Published: December 2010
View the issue introduction or see the issue summary and contents below.
10 essays, totalling 192 pages
This is an issue of wonderful collaborations and juxtapositions. Look for essays that explore unexpected literary and critical hinges: that read Salman Rushdie together with Jean-Luc Nancy, William Faulkner with space theory, Gertrude Stein with Alfred North Whitehead, Jean Rhys with Tayeb Salih, Lawrence Durrell with Henri Bergson, and eighteenth-century novels with contemporary video games. Writing is figured as an Orphic journey in the poetry of the Iraqi Assyrian exile Sargon Boulus. White Americans’ ideas about blackness in the 1970s and 1980s are approached through Raymond Carver’s incorporation of African American characters in his short stories. Elizabeth Moon’s novel about autism is read against contemporary cognitive science. And theories of cultural hybridity are brought to a reading of Diana Abu-Jaber’s Arabian Jazz.
The Stein Differential: Gertrude Stein’s Mathematical Aesthetic
This essay argues that Stein adopted a mathematical aesthetic influenced by Alfred North Whitehead. Her turn away from James’s influence towards Whitehead’s signifies a feminist defiance of patriarchy, and “Patriarchal Poetry” is the resultant anti-narrative, feminist experiment in replacing patriarchal grammar with a mathematical, genderless, and abstract mode of writing.
Metaphor and Madness as Postcolonial Sites in Novels by Jean Rhys and Tayeb Salih
Rhys’s novel Wide Sargasso Sea and Salih’s Season of Migration to the North use metaphor and madness as sites for witnessing and responding to colonialism. Striking similarities ultimately give way to contrasting portrayals of the potential for individual agency and personal relationships to mend colonialism’s violent social disconnections.
Autism and Modular Minds in Elizabeth Moon’s The Speed of Dark
The classical cognitive scientific model of autism purports to explain why we are social creatures. Yet it has attempted to do so through varieties of the mind-as-computer analogy, which undermines the model’s ability to carry out its analyses of society. I investigate this problematic through the lens of Elizabeth Moon’s novel about autism, The Speed of Dark.
A Place that is Other: Ethos of Groundlessness in Rushdie’s The Ground Beneath Her Feet
Today’s heavily spatialized globalization theory tends to conceptualize selfhood in a positivist way, suggesting concretized relations between the self and a locale. Rushdie’s The Ground Beneath Her Feet entertains a non-positivist approach to globalization by configuring individuals as singular beings rather than particularized microcosms of a generality.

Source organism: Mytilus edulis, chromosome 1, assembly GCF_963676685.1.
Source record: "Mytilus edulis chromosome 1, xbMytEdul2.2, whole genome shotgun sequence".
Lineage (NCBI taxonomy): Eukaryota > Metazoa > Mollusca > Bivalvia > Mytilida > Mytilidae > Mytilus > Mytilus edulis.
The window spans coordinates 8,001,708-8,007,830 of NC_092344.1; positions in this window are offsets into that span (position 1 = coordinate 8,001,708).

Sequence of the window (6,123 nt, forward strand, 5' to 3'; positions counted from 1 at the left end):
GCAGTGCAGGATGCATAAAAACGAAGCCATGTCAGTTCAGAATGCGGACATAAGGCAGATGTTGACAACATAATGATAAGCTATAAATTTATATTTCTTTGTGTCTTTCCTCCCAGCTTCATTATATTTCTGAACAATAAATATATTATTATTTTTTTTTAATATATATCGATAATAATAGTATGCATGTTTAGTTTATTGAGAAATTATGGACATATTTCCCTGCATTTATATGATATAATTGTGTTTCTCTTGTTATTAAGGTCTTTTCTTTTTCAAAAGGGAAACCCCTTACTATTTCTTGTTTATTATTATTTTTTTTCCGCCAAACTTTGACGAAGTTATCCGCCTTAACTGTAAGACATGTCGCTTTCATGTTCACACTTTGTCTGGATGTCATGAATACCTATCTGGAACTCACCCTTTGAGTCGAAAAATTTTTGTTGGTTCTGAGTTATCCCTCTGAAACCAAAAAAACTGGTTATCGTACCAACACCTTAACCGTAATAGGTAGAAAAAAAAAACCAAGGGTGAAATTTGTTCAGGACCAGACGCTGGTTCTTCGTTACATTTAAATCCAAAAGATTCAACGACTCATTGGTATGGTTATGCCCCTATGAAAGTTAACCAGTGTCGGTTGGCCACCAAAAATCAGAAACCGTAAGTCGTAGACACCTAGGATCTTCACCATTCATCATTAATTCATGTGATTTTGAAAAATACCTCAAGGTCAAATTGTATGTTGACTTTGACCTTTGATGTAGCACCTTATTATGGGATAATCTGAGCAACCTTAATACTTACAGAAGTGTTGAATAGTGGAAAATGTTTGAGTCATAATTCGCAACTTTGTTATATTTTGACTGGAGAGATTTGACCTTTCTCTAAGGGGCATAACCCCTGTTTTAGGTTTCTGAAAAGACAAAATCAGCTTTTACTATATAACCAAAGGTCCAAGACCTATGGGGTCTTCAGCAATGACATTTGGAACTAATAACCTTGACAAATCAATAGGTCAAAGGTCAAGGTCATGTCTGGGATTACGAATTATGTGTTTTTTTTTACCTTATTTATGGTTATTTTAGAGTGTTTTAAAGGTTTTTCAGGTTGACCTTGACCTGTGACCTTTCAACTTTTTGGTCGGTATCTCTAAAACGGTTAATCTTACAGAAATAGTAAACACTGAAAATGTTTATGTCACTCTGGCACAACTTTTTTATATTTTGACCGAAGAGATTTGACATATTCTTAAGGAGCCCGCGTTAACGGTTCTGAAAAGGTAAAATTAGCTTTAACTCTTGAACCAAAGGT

Diana Abu-Jaber’s Arabian Jazz: Hybridizing Arab-American Feminism and Literature
Nayef Ali Al-Joulan
This essay argues that Diana Abu-Jaber uses mainstream feminist strategies in dealing with patriarchal stereotypes of women and, simultaneously, deviates from mainstream feminist theory. Approached according to theories of cultural hybridity, this dual stance is seen as a hybridizing Arab American feminist attitude which represents a mezzaterra, or borderland of cultural intersection.
Racial Imaginings in Raymond Carver’s Short Stories and in American Culture
This essay analyzes Carver’s incorporation of African American characters into his short stories. Considering moments of black and white interaction in Carver’s stories both enables a fuller understanding of the function of race in his writing and provides an examination of the many ways discourses of race shaped by white Americans’ ideas about blackness were embedded in 1970s and 1980s America.
“The Reader of the Book”: A Reflection on Reading Poetry
“The Reader of the Book,” a poem by the Iraqi Assyrian exile poet Sargon Boulus (born al-Habbānīyah, 1944; died Berlin, 2007), figures writing as an Orphic journey and reading as a looking back that casts the text into the irrevocable distance of the written.
Between Physics and Metaphysics: Spenglerian Bergsonism in Durrell’s Revolt of Aphrodite
James M. Clawson
Recent scholarship offers convincing reasoning for reconsidering Lawrence Durrell’s understudied The Revolt of Aphrodite. Despite Durrell’s declared affinities for Oswald Spengler, this essay argues that Henri Bergson offers a clearer lens through which to read the work, thus connecting the work with modernist forebears.
Sinners in the Temple: Transgressions of Social Space in Sanctuary
David A. Davis
William Faulkner’s novel Sanctuary focuses on a series of transgressions involving reputable and disreputable spaces. This essay uses space theory to examine how space is constructed and transgressed in the novel, how space relates to character, and how space is ultimately based on socially-constructed illusions.
Reflexivity as Entertainment: Early Novels and Recent Video Games
Christina Lupton and Peter McDonald
This essay compares self-reflexive devices in eighteenth century novels and contemporary video games. This comparison suggests a long history of popular entertainment that draws attention to its own mediation while challenging the more radical forms of self-consciousness that theorists have associated with anti-mimetic forms of narrative.